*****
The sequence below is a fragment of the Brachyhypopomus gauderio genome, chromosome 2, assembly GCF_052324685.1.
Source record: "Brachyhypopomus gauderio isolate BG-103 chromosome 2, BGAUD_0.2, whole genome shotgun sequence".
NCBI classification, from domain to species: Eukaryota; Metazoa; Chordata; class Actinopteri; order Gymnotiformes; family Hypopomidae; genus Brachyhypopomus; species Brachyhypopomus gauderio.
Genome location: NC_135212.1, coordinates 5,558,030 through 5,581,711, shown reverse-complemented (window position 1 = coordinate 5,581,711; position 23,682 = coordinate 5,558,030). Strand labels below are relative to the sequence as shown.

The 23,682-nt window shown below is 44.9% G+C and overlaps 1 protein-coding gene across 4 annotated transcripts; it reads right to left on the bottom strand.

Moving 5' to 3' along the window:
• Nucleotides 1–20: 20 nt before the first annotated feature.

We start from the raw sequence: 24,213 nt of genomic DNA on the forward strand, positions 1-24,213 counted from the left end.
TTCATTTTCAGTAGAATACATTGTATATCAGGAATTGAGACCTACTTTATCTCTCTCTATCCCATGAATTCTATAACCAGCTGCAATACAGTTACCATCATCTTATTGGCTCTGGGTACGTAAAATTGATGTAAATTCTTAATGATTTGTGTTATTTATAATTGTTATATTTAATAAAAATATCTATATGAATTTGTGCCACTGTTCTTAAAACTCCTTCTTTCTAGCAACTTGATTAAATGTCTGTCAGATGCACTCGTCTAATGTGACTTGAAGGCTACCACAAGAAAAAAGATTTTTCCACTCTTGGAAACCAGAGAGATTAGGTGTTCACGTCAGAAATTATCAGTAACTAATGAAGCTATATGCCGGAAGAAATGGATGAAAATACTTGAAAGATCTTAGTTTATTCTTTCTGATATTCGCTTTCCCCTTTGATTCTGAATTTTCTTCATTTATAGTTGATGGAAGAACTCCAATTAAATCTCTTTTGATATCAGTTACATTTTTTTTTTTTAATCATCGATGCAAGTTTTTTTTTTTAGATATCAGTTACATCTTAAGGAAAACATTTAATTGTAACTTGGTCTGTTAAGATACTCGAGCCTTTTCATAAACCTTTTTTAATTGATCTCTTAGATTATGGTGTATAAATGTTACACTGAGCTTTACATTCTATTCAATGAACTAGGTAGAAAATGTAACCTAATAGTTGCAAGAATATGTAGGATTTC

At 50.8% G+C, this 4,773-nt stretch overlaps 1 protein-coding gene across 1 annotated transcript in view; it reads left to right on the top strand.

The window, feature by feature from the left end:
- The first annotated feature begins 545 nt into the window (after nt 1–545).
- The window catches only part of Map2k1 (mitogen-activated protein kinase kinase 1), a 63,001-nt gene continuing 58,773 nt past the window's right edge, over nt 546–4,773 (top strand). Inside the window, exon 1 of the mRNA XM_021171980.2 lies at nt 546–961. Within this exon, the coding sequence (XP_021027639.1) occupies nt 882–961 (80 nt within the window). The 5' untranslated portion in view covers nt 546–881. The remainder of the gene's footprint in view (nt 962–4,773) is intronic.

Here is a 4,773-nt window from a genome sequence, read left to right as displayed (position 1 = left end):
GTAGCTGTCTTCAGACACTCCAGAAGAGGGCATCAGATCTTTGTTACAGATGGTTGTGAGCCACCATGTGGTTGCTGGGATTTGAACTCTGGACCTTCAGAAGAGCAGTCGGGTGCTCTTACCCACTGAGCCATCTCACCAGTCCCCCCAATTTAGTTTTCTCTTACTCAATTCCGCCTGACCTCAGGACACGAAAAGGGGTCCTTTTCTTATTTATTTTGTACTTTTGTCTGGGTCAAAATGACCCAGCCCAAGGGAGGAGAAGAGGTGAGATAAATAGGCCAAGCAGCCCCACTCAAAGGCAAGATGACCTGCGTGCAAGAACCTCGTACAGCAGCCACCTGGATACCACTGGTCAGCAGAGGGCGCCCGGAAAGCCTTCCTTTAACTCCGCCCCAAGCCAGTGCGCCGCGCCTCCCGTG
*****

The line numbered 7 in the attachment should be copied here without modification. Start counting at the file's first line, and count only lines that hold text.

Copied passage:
• Nucleotides 1–20: 20 nt before the first annotated feature.